Thibault Falk 4tet - Pour la Chambre d'Aga
Composed by Thibault Falk. Recording mediums. CD. Duration 61' 19''. MDS (Music Distribution Services) #INT 33982. Published by MDS (Music Distribution Services) (M7.INT-33982).
Item Number: M7.INT-33982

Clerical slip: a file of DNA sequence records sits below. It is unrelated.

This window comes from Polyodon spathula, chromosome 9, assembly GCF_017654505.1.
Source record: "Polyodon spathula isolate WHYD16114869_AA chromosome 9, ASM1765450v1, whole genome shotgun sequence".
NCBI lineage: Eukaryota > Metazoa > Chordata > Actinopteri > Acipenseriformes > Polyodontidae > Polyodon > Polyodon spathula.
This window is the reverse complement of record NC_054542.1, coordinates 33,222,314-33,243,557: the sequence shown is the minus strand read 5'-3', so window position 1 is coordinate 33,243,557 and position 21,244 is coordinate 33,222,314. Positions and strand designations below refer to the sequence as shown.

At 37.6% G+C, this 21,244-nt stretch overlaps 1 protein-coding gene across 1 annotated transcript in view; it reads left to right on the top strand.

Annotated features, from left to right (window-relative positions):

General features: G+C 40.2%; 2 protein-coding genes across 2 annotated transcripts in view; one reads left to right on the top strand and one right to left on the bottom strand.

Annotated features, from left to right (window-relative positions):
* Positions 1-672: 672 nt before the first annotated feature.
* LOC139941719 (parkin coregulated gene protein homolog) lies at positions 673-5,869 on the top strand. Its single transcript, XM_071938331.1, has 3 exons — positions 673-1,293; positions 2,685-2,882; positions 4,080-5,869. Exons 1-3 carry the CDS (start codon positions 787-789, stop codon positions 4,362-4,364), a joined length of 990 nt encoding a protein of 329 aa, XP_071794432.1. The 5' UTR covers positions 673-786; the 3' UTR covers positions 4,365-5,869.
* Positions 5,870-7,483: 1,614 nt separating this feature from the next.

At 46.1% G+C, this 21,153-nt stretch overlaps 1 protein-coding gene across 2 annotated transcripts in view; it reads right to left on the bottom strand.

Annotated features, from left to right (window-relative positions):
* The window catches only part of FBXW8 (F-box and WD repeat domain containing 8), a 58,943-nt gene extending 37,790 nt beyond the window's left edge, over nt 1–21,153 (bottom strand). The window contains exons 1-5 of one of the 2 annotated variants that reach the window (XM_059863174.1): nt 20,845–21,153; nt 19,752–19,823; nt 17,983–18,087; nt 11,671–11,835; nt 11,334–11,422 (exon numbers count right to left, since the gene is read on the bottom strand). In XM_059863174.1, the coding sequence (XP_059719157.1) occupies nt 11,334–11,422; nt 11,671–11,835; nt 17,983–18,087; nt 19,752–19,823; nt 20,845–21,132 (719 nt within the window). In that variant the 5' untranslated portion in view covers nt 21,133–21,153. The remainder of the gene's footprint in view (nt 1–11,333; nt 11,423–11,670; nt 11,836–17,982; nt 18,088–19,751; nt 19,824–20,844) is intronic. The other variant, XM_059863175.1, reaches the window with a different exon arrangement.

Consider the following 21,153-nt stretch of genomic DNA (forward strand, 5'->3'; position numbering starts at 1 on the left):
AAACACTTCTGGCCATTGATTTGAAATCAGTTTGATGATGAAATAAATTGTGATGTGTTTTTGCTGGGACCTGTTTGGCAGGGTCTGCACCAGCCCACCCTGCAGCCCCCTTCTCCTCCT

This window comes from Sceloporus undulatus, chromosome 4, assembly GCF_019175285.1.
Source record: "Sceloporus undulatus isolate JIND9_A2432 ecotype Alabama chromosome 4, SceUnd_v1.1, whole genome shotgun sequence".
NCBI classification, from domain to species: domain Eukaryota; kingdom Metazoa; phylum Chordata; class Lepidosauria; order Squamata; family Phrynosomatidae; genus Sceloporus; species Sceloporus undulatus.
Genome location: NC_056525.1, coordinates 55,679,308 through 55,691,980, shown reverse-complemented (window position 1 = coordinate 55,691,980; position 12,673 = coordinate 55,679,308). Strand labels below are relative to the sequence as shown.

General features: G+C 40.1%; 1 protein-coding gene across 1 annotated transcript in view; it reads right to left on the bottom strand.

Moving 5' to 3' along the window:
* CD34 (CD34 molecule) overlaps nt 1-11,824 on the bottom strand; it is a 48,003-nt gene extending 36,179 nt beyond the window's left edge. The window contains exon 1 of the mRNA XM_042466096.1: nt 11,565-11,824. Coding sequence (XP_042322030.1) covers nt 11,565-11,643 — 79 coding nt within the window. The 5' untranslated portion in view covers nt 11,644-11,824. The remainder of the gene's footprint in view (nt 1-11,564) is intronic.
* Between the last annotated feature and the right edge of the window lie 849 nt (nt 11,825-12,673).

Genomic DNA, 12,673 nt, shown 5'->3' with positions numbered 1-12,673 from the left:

A Frenchman in Berlin. With his confident debut album 'Pour la chambre D'Aga', the pianist Thibaut Falk swims against all currents of contemporary jazz, but he does so with so much verve, charm and imagination that one wants to follow him, wherever he and his piano may lead us. His soft and pulsating performance sounds inevitably familiar, his references to the jazz of the 1960s evoking things long unheard which still play an important role in our actual acquisition of the world though. The subtle Frenchman is conservative, in the most progressive sense of the word, yet never outdated - and that's what is making up his great skills. Thibaut Falk's music may be labelled with many different tags, from Neo Hardbop via Sophisticated Swing to Mainstream Jazz, but the warmth and individual closeness he creates with his compositions and his interpretation only allow for the label 'Thibaut Falk'.While the core of the European jazz elite is eager to dissociate itself from American-influenced jazz, Thibaut Falk finds his connections especially in the motherland of jazz. Even if many of his pieces are reminiscent of the great days of the Miles Davis Quintet, of John Coltrane or Gerry Mulligan, Falk's music is far from being a one-dimensional imitation of things already heard, or from adding something to the real 1960s.The strong point of Thibaut Falk's album is the passion with which he drags the past into the present. A volcano is simmering under his fingers which may erupt at any moment. Falk and his co-musicians keep this elemental force under control only by means of their imagination. Says Falk: 'We are not the kind of persons who constantly play at sessions.The influence of European classical music runs through the songs of this album like a stream of consciousness. Especially at the beginning of the first track, one thinks to be taken on a trip into the tonal world of French impressionism. However, Falk does not throw his classical obsessions squarely at the listener but hides them subtly in playful nuances.Thus, not only each piece but also the whole album of Falk develops a dramatic arc which is reminiscent of the films by Francois Truffaut. Starting with easily manageable tracks, he is getting more open towards the middle just to return to compact songs at the end. As if he would set off from a town into the open terrain and eventually arrive at another or even come back to the same town.The gourmet of jazz history may find in Thibaut Falk's pianism many sources, ranging from Bill Evans, Oscar Peterson and Lennie Tristano to Wynton Kelly and McCoy Tyner, even if the styles of these pianists may be mutually exclusive. But such similarities are only approximations. Falk sets great store by blending contrary impulses into a common flow under an integrated surface.Even if the band calls itself Thibaut Falk Quartet and the pianist is responsible for all pieces, saxophonist Yosh Yellon, bassist Gary Hoopengardner and drummer Marcin Lonak are no 'debit items'. Falk already tried various instrumentations before finding his current quartet. His originally democratic approach always led to a dead-end. 'It always takes a long time to find the right musicians. I met Marcin four years ago, then we separated for a while. In the beginning, we made the same mistakes, and it was important that we could develop separately. Gary and Yosh also work on other projects together. They are both Americans, a well-oiled machine, a permanent duo within the quartet. All musicians contribute ideas but I want to establish a clear line. But as soon as we start to play, I'm just as important as any other member of the quartet.'Thibaut Falk's music sounds familiar, not new. And that's exactly what it should do. The 33-year-old pianist rather sets store by finding himself in his playing, instead of always running after the next new influence. There is enough stress nowadays. Sometimes it's simply better to pause and see what one has got. If one always stuck to the latest hypes and trends, there soon wouldn't be anything new because the new things would get old faster and faster. What's important is to create something that survives the day. Thibaut Falk sets a counterpoint which is good for the sound of our time.